Mosby told the council that she plans to divert many cases that are usually routed to police to other community partners. However, there still seemed to be some confusion over when and where that would happen—especially in cases involving drugs.

“Madam State’s Attorney, I don’t understand the legal standard, because I’m not a lawyer,” said Councilmember Eric Costello. “But thankfully, an overwhelming majority of my constituents are not lawyers either, so they don’t understand the legal standard, and what I’m hoping to be able to accomplish is get some clarification around what will get prosecuted and what won’t.”

“My goal was to dispel any kind of confusion, so I apologize if I made it even more confusing,” Mosby replied. “The fact of the matter is that my office is prosecuting drug dealers. My office is prosecuting drug distributors. Any sort of network of individuals that are having open-air drug markets and are exchanging drugs, we are prosecuting.”

Hovering in the background of the conversation was the fact that Mosby is currently under federal investigation, which has made many skeptical of the rollout of this plan even if they fundamentally believe that reducing police interactions and arresting fewer people is good. Councilmember Antonio Glover asked Mosby how this policy fits into the discussion of police killings.

“I think when it comes to prosecutorial discretion, one of the things I wrote last year at the outset of the George Floyd killing is that prosecutors have to acknowledge and recognize that when we are prosecuting these low-level offenses that have nothing to do with public safety, for Black people and people of color in this country, that can easily lead to a death sentence.”


Dark City Beneath the Beat on Netflix

TT the Artist’s 2020 documentary “Dark City Beneath the Beat,” which puts Baltimore’s vibrant music scene on display, is now on Netflix. The hour-long doc features music and performances from mainstays in Baltimore’s music scene like Eze Jackson, DDm, Kotic Couture, and more. Also on display are city landmarks that don’t even exist anymore: notably, hallowed dance club the Paradox, which was knocked down last year, and historic Lexington Market, which is being aggressively redeveloped.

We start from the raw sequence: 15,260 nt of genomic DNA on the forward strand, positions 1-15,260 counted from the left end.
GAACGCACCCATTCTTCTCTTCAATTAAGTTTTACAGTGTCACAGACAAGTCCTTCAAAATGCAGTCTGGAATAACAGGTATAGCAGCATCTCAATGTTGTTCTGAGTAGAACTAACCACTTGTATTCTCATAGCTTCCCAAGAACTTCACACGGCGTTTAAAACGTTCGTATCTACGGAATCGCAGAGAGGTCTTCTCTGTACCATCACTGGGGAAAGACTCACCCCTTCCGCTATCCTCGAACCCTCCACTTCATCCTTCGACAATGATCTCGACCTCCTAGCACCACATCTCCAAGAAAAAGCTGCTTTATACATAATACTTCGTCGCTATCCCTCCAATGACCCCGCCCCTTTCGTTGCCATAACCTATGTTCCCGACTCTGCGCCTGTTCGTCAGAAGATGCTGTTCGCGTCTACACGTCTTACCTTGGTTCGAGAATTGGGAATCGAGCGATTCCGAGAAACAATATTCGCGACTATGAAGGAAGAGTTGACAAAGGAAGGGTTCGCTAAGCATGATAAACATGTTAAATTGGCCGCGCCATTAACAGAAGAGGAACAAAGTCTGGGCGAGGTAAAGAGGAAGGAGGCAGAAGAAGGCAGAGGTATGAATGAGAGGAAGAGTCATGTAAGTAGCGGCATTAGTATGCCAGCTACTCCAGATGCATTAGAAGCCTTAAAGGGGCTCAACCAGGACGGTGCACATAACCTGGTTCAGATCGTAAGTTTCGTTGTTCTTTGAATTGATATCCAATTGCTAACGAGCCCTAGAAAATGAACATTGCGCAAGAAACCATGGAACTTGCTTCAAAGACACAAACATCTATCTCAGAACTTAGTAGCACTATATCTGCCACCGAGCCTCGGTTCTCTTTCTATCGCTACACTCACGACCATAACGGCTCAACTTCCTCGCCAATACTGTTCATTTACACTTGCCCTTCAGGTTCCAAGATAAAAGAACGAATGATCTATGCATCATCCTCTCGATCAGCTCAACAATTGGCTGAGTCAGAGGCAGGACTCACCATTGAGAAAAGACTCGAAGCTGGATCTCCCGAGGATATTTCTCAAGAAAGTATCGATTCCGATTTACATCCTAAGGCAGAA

DIY artist and promoter Qué Pequeño said the film brings the kind of attention the city needs and deserves: “If there was ever a time for Baltimore to be put in the spotlight, it’d be right now. When it comes to the city people focus too much on our negatives, and it’s not that they shouldn’t be focused on, it’s that they have no answers. But nobody focuses on how the passing of our Club Queen, K-Swift, left this void in the city that allowed opportunists to run with our sound while our own natives were grieving over the past.”

“I think it did an excellent job encapsulating the different aspects of a thriving underground artistic community, said Baltimore DJ Ducky Dynamo, in a written statement. She added that this film paves the way for even more stories about Baltimore music culture. “It’s designation as a documentary, especially being the first for our genre on this scale, set an expectation of content that wasn’t fully met. As a result, the gate for further exploration into our community’s history and culture ALONG WITH every single character featured in the film is open. And that is a beautiful thing.”